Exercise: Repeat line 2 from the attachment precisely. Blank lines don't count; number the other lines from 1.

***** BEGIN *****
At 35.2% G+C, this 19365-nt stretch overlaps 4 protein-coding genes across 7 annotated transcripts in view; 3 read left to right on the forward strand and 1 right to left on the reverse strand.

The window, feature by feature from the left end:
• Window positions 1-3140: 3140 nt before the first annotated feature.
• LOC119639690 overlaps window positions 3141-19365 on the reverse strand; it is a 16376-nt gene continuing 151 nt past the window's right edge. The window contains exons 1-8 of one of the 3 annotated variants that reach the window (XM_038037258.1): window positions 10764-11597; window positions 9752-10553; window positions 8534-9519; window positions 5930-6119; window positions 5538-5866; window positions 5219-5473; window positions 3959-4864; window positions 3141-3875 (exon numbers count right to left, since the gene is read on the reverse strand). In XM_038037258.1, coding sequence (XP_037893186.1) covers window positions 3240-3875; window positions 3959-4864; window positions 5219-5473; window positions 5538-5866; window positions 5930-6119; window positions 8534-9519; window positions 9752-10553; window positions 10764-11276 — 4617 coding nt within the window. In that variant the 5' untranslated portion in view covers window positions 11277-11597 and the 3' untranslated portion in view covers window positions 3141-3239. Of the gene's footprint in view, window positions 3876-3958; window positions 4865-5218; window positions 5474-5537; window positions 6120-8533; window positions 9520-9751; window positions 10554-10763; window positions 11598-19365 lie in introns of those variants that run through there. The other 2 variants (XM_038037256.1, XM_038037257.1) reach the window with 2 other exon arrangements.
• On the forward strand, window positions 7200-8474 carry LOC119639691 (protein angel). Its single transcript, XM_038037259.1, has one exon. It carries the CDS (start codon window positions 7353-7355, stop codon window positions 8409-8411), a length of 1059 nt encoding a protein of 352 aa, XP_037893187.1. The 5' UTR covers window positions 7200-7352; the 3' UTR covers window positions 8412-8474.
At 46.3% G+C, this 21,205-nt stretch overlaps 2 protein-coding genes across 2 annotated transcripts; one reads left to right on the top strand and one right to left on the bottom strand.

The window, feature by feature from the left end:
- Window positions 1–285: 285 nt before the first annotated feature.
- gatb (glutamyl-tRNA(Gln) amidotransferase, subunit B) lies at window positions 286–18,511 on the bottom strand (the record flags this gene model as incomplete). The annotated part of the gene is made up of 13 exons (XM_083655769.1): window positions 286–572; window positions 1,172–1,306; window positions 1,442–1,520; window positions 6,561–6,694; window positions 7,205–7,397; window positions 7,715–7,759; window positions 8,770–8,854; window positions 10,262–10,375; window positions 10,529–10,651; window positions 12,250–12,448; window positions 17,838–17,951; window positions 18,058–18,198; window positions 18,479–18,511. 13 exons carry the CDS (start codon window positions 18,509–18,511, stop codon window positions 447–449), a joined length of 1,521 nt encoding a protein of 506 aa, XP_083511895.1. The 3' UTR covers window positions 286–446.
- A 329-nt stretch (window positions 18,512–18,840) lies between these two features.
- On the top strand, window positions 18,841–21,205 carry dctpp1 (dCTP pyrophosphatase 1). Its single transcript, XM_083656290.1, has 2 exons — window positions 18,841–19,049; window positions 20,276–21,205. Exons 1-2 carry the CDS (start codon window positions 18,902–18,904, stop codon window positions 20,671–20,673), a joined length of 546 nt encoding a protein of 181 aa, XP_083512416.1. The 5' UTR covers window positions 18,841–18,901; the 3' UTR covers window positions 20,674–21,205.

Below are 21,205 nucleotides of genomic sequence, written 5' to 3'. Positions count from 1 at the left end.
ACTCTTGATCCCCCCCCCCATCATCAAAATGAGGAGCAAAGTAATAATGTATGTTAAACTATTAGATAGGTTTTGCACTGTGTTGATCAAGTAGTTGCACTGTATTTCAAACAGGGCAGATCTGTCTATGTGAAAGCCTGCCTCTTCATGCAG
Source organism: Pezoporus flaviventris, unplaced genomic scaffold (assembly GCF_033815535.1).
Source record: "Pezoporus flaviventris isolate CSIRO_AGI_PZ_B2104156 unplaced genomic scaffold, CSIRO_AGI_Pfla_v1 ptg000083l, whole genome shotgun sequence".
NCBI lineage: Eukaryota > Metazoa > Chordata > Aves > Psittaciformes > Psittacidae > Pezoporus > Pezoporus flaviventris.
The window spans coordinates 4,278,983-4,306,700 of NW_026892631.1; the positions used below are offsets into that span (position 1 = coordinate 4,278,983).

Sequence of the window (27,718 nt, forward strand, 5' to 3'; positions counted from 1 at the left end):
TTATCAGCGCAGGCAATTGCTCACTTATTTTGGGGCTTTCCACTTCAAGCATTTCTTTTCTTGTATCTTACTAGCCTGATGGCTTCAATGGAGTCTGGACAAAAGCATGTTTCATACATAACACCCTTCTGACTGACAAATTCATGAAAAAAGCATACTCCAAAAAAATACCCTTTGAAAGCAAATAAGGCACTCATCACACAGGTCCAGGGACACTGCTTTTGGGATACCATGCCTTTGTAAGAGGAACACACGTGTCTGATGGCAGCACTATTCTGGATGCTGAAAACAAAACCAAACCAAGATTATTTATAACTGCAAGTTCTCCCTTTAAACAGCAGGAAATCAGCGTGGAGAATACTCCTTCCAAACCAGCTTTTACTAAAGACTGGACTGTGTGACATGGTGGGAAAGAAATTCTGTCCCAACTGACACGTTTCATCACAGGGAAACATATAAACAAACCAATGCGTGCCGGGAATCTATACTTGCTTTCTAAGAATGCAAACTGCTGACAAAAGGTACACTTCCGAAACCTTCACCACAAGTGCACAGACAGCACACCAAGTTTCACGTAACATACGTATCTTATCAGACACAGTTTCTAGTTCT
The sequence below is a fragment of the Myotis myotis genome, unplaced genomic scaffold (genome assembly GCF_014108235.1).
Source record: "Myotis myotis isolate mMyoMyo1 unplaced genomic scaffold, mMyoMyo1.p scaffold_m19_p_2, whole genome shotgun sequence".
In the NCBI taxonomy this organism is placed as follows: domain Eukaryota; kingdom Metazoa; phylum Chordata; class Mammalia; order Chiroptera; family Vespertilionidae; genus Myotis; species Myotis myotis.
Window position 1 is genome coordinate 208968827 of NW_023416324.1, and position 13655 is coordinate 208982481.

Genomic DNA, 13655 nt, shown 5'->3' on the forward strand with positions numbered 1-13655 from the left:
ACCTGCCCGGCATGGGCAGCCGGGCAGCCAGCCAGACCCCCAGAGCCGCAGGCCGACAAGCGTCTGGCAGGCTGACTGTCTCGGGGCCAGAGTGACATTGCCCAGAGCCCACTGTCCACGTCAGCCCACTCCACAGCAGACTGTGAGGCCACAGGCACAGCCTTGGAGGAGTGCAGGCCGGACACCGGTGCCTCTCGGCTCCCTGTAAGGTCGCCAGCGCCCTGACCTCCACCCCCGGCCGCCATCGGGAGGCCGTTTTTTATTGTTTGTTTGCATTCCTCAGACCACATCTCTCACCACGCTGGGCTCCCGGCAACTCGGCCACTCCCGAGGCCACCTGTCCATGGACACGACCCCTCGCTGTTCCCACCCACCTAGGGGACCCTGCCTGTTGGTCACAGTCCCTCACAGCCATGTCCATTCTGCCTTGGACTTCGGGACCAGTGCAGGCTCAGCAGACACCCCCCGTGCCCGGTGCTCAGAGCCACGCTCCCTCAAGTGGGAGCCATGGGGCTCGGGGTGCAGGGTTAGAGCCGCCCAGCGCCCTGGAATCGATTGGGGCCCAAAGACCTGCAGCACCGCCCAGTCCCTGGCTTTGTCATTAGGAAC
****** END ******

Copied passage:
The window, feature by feature from the left end: